There are only quiet reminders of Nanaimo’s Chinatown. However, nearly 150 years ago, Chinese immigrants played a significant role in developing the Harbour City we now know today.
Nanaimo’s Chinatown was a thriving center of activity and commerce in the 1860s. Chinese labourers in search of a better life came to Nanaimo to work for the Vancouver Coal Mining and Land Company. By the 1880s, Nanaimo’s Chinese community was the third largest in the province, just after Victoria and New Westminster.
Prosperity did not come without hardship. Chinese immigrants faced blatant racism during this period in Canadian history. As tensions flared, Nanaimo’s Chinese community moved from their original location and relocated to the outer limits of Nanaimo.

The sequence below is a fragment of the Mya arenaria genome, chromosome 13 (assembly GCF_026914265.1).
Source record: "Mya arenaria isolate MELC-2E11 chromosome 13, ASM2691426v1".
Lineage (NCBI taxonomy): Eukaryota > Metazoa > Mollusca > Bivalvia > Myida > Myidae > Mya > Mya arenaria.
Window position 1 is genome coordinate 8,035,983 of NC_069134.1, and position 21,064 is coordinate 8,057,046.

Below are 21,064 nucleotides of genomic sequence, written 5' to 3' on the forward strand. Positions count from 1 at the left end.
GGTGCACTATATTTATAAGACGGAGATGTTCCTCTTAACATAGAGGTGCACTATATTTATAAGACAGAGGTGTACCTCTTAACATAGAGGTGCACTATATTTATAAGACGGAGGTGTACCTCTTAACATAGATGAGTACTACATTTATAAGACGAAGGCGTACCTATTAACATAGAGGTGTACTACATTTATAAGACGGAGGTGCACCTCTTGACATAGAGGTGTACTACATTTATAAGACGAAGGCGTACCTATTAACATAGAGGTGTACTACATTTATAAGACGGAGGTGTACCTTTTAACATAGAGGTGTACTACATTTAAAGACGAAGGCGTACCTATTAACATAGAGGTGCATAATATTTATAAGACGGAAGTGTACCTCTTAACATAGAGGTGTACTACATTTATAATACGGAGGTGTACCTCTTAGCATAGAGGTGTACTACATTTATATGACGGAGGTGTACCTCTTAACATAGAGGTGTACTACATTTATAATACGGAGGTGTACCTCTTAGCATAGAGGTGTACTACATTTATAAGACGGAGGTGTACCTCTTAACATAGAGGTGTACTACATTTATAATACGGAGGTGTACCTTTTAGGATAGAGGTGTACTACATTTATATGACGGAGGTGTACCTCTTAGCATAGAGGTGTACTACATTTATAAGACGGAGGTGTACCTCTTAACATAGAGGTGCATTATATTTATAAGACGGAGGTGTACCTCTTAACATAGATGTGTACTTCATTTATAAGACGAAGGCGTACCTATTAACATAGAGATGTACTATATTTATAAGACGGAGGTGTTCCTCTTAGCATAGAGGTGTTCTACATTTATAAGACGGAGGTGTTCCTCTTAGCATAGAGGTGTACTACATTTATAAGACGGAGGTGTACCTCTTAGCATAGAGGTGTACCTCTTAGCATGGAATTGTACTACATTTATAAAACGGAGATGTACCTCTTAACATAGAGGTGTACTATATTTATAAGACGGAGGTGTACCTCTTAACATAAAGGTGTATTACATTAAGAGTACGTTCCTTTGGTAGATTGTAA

Over the years, Chinatown continued to expand, developing a self-contained community, complete with restaurants, a doctor’s office, and various shops. Nanaimo’s Pine Street, Hecate Street, and Machleary Street encompassed a large part of Chinatown. The economic wave of Chinese prosperity took a turn for the worse in the 1920s as the mining industry declined and the Chinese Exclusion Act was instituted. The final blow to Chinatown was a massive fire, which engulfed the entire community on September 30, 1960.
So, next time you’re out and about, walk along the streets of what used to be Nanaimo’s Chinatown. Who knows, you may see some shadows of the past.